Treatment of overdosage is primarily supportive including maintenance of an adequate airway and assisted respiration and oxygen administration if needed. Standard treatment for shock should be administered if necessary. Activated charcoal is an effective barbiturate absorbent when administered within 30 minutes following ingestion of the drug. Multiple dose, nasogastric administration of activated charcoal has been used effectively to treat phenobarbital overdose; activated charcoal enhances the elimination of the drug and shortens the duration of the coma. The patient's vital signs and fluid intake should be monitored closely. Analeptic drugs should not be administered because these may produce paroxysmal cerebral activity which may result in generalized seizures. In addition, it has been demonstrated that analeptics are incapable of stimulating respiration and exerting an arousal effect in patients with severe barbiturate poisoning and CNS depression. If renal function is normal forced diuresis may be of benefit. In addition alkalinisation of the urine increases renal excretion of phenobarbital. Peritoneal dialysis or haemodialysis may be useful in severe barbiturate intoxication and/or if the patient is anuric or in shock.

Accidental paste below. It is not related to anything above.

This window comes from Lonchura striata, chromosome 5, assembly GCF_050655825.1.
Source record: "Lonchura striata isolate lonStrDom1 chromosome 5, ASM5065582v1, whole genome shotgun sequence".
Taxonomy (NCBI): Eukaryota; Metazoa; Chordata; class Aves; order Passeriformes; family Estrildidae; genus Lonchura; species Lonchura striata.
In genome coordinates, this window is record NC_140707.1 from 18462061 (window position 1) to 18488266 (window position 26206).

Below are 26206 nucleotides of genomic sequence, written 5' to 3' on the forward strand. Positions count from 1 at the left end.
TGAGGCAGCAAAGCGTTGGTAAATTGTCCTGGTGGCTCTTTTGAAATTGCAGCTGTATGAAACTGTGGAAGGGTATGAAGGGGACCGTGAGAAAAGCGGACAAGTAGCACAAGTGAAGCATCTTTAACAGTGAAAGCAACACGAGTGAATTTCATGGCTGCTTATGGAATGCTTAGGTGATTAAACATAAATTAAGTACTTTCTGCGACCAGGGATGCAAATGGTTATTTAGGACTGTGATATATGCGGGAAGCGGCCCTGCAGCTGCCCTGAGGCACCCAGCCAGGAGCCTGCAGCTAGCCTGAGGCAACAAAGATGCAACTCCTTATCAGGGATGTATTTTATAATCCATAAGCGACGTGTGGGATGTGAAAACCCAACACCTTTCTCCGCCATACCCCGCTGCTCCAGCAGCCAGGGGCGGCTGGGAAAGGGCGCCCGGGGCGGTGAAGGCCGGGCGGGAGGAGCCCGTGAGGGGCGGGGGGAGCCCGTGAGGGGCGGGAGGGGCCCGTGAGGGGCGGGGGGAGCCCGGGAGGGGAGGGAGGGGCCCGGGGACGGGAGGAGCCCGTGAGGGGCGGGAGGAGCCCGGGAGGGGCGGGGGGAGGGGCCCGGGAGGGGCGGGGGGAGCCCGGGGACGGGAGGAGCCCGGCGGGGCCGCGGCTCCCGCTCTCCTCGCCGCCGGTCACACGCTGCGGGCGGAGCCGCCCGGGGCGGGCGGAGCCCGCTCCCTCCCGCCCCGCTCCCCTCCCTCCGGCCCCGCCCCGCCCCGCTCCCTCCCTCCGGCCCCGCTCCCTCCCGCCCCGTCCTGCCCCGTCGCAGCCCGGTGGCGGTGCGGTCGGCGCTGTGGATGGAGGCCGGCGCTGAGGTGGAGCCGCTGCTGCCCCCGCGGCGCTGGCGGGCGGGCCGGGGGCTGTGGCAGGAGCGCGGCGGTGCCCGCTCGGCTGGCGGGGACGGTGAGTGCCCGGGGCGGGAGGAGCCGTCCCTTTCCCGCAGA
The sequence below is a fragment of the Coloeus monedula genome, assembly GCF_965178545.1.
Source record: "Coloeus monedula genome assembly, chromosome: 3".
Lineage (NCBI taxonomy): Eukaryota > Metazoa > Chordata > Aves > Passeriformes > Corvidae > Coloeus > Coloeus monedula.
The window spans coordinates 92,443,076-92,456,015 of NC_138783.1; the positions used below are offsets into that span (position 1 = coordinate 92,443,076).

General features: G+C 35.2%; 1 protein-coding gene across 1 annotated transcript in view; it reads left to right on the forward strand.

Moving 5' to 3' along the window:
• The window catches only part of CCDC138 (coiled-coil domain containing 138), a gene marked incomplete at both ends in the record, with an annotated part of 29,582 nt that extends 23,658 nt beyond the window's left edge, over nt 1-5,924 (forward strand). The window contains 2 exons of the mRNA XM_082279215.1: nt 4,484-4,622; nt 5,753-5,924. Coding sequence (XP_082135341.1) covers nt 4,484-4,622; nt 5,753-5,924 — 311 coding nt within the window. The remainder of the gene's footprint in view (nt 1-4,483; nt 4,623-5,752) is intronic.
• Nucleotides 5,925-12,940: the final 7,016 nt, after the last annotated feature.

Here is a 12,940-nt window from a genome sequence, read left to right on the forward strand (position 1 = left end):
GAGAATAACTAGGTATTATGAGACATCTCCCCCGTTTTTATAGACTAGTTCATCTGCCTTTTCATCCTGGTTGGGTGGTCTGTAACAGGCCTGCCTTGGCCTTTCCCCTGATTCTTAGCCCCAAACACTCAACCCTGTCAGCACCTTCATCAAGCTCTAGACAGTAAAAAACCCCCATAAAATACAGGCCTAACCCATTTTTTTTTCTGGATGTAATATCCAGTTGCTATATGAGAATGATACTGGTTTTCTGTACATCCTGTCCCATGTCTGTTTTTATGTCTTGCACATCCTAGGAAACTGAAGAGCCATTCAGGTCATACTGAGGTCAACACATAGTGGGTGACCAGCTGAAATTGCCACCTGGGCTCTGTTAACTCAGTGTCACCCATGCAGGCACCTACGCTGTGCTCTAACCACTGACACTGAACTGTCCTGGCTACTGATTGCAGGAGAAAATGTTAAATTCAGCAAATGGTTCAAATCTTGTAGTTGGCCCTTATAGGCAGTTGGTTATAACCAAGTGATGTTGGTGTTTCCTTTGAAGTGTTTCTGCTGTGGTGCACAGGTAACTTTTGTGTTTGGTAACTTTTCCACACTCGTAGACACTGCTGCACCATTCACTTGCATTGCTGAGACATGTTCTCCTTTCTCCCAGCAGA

For information on the management of overdose, contact the Poisons Information Centre on 13 11 26 (Australia).

5 Pharmacological Properties

5.1 Pharmacodynamic Properties

Mechanism of action.

Phenobarbital is a nonselective central nervous system depressant with a long duration of action. The mechanism of action of the barbiturates is not completely known. They may act by enhancing and/or mimicking the synaptic action of gamma-aminobutyric acid (GABA). Barbiturates depress the sensory cortex, decrease motor activity, alter cerebellar function and produce drowsiness, sedation and hypnosis. Phenobarbital is reported to have anticonvulsant activity at sub-hypnotic doses.